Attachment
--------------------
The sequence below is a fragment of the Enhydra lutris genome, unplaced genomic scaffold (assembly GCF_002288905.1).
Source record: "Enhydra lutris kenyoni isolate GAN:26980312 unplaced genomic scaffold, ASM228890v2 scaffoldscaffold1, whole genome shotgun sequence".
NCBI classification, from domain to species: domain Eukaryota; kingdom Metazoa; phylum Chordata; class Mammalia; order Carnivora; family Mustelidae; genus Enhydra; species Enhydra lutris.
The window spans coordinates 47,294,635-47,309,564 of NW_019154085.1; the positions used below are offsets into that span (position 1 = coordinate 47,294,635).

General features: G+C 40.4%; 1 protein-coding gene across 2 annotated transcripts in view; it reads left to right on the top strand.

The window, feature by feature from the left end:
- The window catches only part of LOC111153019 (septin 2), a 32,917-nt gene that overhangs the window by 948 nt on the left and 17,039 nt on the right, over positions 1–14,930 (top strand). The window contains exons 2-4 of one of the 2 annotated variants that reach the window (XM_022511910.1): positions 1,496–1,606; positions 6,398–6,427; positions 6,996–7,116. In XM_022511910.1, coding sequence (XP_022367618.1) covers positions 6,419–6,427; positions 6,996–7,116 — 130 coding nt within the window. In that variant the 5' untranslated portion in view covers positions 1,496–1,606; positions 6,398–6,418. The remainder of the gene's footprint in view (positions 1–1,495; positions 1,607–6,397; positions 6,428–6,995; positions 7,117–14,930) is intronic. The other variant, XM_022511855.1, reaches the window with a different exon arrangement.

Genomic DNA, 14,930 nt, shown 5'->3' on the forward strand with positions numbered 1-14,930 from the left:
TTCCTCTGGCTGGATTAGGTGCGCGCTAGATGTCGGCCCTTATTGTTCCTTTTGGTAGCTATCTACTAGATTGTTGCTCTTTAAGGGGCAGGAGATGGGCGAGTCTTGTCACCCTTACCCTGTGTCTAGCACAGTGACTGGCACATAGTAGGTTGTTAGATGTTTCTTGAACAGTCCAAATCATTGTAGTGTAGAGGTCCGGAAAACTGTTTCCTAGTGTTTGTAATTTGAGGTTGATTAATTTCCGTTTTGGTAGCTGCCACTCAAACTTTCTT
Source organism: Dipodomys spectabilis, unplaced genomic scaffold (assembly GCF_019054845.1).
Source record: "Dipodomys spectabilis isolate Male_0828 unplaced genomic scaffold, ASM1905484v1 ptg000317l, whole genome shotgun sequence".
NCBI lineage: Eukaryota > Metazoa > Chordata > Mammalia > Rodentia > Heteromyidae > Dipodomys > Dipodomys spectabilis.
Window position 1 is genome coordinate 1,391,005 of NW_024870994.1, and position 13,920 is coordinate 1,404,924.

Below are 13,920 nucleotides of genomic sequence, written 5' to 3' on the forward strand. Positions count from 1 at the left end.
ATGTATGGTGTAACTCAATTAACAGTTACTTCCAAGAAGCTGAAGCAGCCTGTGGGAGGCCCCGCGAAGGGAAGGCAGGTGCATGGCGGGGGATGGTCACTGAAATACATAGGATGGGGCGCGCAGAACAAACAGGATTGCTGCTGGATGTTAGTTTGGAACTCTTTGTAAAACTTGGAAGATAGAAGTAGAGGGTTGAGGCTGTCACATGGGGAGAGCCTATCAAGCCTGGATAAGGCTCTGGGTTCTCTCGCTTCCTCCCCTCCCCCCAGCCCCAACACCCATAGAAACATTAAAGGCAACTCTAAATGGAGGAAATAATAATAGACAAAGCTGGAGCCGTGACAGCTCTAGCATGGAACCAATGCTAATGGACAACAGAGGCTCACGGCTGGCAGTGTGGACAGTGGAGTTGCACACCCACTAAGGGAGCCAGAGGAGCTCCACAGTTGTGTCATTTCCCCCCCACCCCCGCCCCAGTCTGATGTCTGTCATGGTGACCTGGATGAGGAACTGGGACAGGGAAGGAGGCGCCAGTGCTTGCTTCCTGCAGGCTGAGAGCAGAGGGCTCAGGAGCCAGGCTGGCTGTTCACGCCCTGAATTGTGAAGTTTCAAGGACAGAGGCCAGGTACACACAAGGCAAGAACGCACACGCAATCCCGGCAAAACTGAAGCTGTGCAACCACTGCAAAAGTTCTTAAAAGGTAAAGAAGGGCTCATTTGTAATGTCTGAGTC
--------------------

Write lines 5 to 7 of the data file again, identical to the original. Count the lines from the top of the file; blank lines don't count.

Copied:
General features: G+C 40.4%; 1 protein-coding gene across 2 annotated transcripts in view; it reads left to right on the top strand.

The window, feature by feature from the left end:
- The window catches only part of LOC111153019 (septin 2), a 32,917-nt gene that overhangs the window by 948 nt on the left and 17,039 nt on the right, over positions 1–14,930 (top strand). The window contains exons 2-4 of one of the 2 annotated variants that reach the window (XM_022511910.1): positions 1,496–1,606; positions 6,398–6,427; positions 6,996–7,116. In XM_022511910.1, coding sequence (XP_022367618.1) covers positions 6,419–6,427; positions 6,996–7,116 — 130 coding nt within the window. In that variant the 5' untranslated portion in view covers positions 1,496–1,606; positions 6,398–6,418. The remainder of the gene's footprint in view (positions 1–1,495; positions 1,607–6,397; positions 6,428–6,995; positions 7,117–14,930) is intronic. The other variant, XM_022511855.1, reaches the window with a different exon arrangement.